Feast of Epiphany – My First Introduction

Tomorrow the Church celebrates the Feast of Epiphany (it’s called “Theophany” in Eastern Church). I’ve had two introductions to Epiphany. One over 25 years ago, the other this year.

The first one.

The first time I ever heard the word Epiphany was in High School. But it wasn’t in a church. It was in my High School.

Perhaps the word was spoken in some service or some occasion of worship in my low-church fundamentalist Baptist church in my subsequent 15 years of life, but I don’t ever remember hearing it. And I certainly had no idea what it meant. As it turned out, while I didn’t know the word, growing up in a dispensationalist theological context I heard of the idea often – Jesus’ second coming.

Epiphany is an Greek loan word just transliterated into English (epiphanian). Both the noun and the verb form appear in the NT. The word means “to appear” or the “appearing”. It is used by Luke in Luke 1:79 (coming of Messiah) and Acts 27:20 (of the sun and stars) and by Paul in 6 places (2Th. 2:8; 1Tim. 6:14; 2Tim. 1:10; 4:1;  4:8; Titus 2:11, 13; 3:4).

Paul can use it to refer to either the first or second coming of Jesus. Titus 2:11-13 is an example of both time frames using the verb and noun:

For the grace of God that brings salvation has appeared to all men.  12 It teaches us to say “No” to ungodliness and worldly passions, and to live self-controlled, upright and godly lives in this present age,  13 while we wait for the blessed hope—the glorious appearing of our great God and Savior, Jesus Christ,  14 who gave himself for us to redeem us from all wickedness and to purify for himself a people that are his very own, eager to do what is good.

Well, back to the first time I was introduced to Epiphany . . .

I lived in Florida and attended Tarpon Springs High School — Go Spongers! Yes our mascot was a Sponger! – we soak the competition! That’s the best we could do! — a century or more earlier a Greek immigrants founded a Greek colony around the sponging industry – thus our mascot. The “Sponge Docks” were a popular tourist attraction for those retirees bored of shuffleboard.

Because of the Greek influence, the Greek Orthodox Church was prominent in the community and Greeks were a large minority population in the town. Every January the Greek kids at our High School celebrated Epiphany. On that day, every boy in the town wished they were baptized in the Greek Orthodox church. I should point out clearly though that while this was a Christian festival, my Greek friends were not excited about it because they loved Jesus and his Church. The reason it was so popular was first because if you were Greek you were granted an excused absence from school that day. And secondly, because of the specular event that took place down at the bayou in the center of town.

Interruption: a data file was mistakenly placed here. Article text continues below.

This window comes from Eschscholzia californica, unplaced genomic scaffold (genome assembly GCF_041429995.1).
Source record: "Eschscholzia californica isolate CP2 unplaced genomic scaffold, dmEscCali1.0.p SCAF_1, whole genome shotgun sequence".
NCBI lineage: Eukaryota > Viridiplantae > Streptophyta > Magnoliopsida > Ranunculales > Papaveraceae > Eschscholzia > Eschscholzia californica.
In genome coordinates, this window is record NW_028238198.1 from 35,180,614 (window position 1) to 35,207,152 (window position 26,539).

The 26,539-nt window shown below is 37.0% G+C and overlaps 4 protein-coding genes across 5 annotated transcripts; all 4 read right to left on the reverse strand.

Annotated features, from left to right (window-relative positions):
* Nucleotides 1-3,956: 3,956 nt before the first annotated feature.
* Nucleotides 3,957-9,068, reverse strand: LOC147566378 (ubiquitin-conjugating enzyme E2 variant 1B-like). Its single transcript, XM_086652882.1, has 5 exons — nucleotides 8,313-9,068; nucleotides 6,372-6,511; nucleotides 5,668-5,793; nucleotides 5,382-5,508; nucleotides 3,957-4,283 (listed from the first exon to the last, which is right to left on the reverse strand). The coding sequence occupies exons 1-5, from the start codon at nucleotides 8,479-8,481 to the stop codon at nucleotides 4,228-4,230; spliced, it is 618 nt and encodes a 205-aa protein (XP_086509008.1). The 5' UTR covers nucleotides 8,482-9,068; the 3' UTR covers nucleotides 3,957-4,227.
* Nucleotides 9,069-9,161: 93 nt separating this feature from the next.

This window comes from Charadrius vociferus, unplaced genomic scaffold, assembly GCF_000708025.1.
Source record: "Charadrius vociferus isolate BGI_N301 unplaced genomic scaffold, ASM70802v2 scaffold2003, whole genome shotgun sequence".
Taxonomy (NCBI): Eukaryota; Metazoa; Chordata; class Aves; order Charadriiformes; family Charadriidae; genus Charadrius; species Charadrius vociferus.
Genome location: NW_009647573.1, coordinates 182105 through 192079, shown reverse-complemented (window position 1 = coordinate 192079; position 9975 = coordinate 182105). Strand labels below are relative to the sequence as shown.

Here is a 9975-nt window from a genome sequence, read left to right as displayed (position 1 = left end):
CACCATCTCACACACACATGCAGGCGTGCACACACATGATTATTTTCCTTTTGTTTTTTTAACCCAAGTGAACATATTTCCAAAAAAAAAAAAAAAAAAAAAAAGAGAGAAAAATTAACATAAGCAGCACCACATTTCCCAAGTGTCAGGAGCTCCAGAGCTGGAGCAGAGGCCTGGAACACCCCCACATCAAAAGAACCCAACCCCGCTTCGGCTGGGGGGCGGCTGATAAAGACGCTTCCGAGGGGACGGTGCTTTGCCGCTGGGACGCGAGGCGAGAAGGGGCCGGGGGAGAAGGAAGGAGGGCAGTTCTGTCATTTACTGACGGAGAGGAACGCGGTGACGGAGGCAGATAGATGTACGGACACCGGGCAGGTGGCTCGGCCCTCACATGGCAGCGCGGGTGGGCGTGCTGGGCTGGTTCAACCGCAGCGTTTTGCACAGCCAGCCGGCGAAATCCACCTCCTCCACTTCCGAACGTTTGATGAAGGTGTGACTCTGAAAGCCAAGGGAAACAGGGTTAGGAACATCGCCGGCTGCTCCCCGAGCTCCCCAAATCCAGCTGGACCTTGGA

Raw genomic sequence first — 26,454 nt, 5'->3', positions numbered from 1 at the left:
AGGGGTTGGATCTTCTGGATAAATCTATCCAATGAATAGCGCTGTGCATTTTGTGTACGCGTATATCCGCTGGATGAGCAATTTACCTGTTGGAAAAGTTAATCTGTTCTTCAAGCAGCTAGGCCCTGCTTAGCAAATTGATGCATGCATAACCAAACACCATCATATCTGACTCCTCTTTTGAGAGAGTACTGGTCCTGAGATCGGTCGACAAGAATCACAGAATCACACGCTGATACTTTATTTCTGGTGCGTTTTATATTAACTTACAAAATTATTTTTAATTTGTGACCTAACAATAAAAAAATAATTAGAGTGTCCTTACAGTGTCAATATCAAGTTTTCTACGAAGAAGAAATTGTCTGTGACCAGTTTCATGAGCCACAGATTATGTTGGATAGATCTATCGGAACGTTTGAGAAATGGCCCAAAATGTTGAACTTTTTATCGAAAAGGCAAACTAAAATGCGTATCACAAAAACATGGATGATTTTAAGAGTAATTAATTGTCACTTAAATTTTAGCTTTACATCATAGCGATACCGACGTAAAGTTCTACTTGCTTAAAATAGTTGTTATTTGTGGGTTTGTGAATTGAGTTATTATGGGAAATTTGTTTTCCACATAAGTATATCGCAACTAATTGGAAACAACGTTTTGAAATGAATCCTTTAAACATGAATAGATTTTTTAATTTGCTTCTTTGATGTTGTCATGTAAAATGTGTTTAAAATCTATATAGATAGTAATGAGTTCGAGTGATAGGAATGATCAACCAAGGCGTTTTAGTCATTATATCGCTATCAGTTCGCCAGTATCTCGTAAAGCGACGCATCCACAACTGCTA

On Epiphany in Tarpon Springs all the adolescent and young adult boys participate in an exciting ceremony, “the Retrieving of the cross”.

Picture this . . . a semi-circle ring of boats full of testosterone filled boys poised to jump in the cold January water to retrieve the cross tossed in by the church’s Archbishop. Even though non-Greeks were not given an excused absence most of us skipped class to watch this event. It was one of those can’t miss things.

A side note, the cross was actually made in our shop class at school by Mr. Paskalakis – I took shop my Freshman year. I remember Mr. Paskalakis was a grisly old man (with an uncommon kindness), exactly what you would image a shop teacher to be like. That year I saw the cross made from a piece of wood. He passed away just a couple of years ago. See his story here.

So there is the ring of boats filled with boys, there’s the Archbishop with the cross in his hand, his arm raised to throw it in the center of the ring. The water still, the moment actually still, a January stillness. And then the throw. And the quick reflexes of youth and after a underwater skirmish, rivaling any scrum in Rugby or pile up in American Football, a victorious boy bolts up out of the water with the cross in his hand. The Winner!

By the way, the boy with the cross is thought to have a special blessing for the year . . . that’s the religious way of saying what was the more common vernacular of “a year of good luck”.

Wow, to be Greek Orthodox adolescent in Tarpon Springs for a day in January, on Epiphany!

But even after that first introduction I really didn’t know what Epiphany was . . .

You must check out these pictures from last year’s Tarpon Springs Epiphany to see what I’m talking about. It really is quite a spectacular celebration.

  • Andrea Cladis

    I have never heard of such a tradition on Epiphany to celebrate the coming of the three kings with gifts, but that was quite funny. I enjoyed this post very much, Joel. I am sorry you had so many Greeks at your high school. They can be loud and obnoxious, but you managed to make light of it. Thanks for sharing. And have a blessed Epiphany!

    • Dana Ames

      Andrea, in the Orthodox Church, Epiphany/Theophany is not about the coming of the three kings; that’s “folded into” the Christmas birth event. Theophany is about the Baptism of Christ and his obedience in fulfilling all righteousness, and what the meaning of the Incarnation is, not only for humanity but for all of creation. In addition, it is celebrated as the first time God was revealed as Trinity.

      This short song is sung multiple times, to get the point across:

      When You, O Lord, were baptized in the Jordan
      The worship of the Trinity was made manifest;
      For the voice of the Father bore witness to You
      And called You His beloved Son,
      And the Spirit, in the form of a dove,
      Confirmed the truthfulness of His word.
      O Christ, our God, You have revealed Yourself
      And have enlightened the world: Glory to You!

      Dana


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